# Creating a generator for enumerating things

Suppose `n` and `d` are natural numbers. For some reason, I wish to enumerate all pairs `(S, R)` where `S` is a `Vec<bool>` of length exactly `n`, and `R` is a `Vec<Vec<Vec<bool>>>` of size exactly `d` consisting of square matrices of size exactly `n * n` (i.e, binary relations on `n` elements). Thus, I want something of type `Iterator<Item=(Vec<bool>, Vec<Vec<Vec<bool>>>)>`.

How do I create such an iterator that iterates through each of these objects on demand, i.e, not precompute them?

For analogy, here is how I would do this in Haskell:

``````type Subset = [Bool]
type Relation = [[Bool]] -- a square matrix

allSubsets :: Int -> [Subset]
allSubsets n = sequence \$ replicate n [True, False]

-- all Relations between a subset of n elements and a subset of m elements
allRelations :: Int -> Int -> [Relation]
allRelations n m = sequence \$ replicate n (allSubsets m)

-- all families of d relations on a set of n elements
enumerateTransitions :: Int -> Int -> [[Relation]]
enumerateTransitions n d = sequence \$ replicate d (allRelations n n)

-- all possible pairs of (a subset of n elements, along with d relations on them)
enumerate :: Int -> Int -> [(Subset, [Relation])]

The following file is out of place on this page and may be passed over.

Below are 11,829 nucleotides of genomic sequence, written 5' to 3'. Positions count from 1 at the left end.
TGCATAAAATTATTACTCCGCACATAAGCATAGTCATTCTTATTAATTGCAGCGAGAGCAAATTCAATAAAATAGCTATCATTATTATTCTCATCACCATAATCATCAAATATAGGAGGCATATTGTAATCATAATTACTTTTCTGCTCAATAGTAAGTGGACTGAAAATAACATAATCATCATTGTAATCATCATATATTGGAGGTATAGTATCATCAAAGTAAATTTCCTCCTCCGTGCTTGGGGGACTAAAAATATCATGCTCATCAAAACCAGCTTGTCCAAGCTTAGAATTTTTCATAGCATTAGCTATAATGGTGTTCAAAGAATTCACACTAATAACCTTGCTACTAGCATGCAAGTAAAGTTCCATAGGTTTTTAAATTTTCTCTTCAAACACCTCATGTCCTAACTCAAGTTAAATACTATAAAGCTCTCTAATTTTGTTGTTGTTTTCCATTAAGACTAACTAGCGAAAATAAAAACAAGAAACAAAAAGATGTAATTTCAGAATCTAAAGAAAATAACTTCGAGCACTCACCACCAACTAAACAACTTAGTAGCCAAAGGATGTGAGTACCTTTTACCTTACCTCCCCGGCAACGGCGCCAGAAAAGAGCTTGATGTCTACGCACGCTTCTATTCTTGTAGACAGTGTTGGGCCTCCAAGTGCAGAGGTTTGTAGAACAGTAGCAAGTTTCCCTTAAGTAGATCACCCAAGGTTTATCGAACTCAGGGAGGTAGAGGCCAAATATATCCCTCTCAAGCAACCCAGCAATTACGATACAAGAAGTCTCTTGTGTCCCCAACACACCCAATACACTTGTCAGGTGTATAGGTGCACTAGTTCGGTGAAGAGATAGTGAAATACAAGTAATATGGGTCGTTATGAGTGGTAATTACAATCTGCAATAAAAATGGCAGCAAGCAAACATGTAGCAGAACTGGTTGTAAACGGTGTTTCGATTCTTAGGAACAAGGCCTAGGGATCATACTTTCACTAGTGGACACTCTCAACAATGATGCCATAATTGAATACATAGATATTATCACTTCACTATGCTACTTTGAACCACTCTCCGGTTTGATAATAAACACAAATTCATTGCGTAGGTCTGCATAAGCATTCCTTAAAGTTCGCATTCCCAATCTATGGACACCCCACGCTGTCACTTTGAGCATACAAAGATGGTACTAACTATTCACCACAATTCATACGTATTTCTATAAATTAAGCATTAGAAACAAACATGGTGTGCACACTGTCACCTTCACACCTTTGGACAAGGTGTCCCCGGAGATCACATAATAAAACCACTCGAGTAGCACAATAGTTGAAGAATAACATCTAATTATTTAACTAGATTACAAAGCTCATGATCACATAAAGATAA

enumerate n d = do
finalStates <- allSubsets n
transs <- enumerateTransitions n d
pure (finalStates, transs)
``````

Here's one way (assuming I understood the specification correctly):

``````use itertools::Itertools; // provides .multi_cartesian_product()

pub fn many<I, T>(n: usize, i: I) -> impl Iterator<Item = Vec<T>> + Clone
where
I: IntoIterator<Item = T>,
I::IntoIter: Clone,
T: Clone,
{
let i = i.into_iter();
(0..n).map(|_| i.clone()).multi_cartesian_product()
}

pub fn things(d: usize, n: usize) -> impl Iterator<Item = (Vec<bool>, Vec<Vec<Vec<bool>>>)> {
let n_bools = many(n, [false, true]);
let nn_bools = many(n, n_bools.clone());
let nnd_bools = many(d, nn_bools);
n_bools.cartesian_product(nnd_bools)
}

#[test]
fn test() {
let r = things(2, 1).collect::<Vec<_>>();
for x in r.iter() {
println!("{x:?}");
}
assert_eq!(
r,
vec![
(vec![false], vec![vec![vec![false]], vec![vec![false]]]),
(vec![false], vec![vec![vec![false]], vec![vec![true]]]),
(vec![false], vec![vec![vec![true]], vec![vec![false]]]),
(vec![false], vec![vec![vec![true]], vec![vec![true]]]),
(vec![true], vec![vec![vec![false]], vec![vec![false]]]),
(vec![true], vec![vec![vec![false]], vec![vec![true]]]),
(vec![true], vec![vec![vec![true]], vec![vec![false]]]),
(vec![true], vec![vec![vec![true]], vec![vec![true]]]),
]
)
}
``````
1 Like

Thanks! That looks great. I did not know about `multi_cartesian_product`

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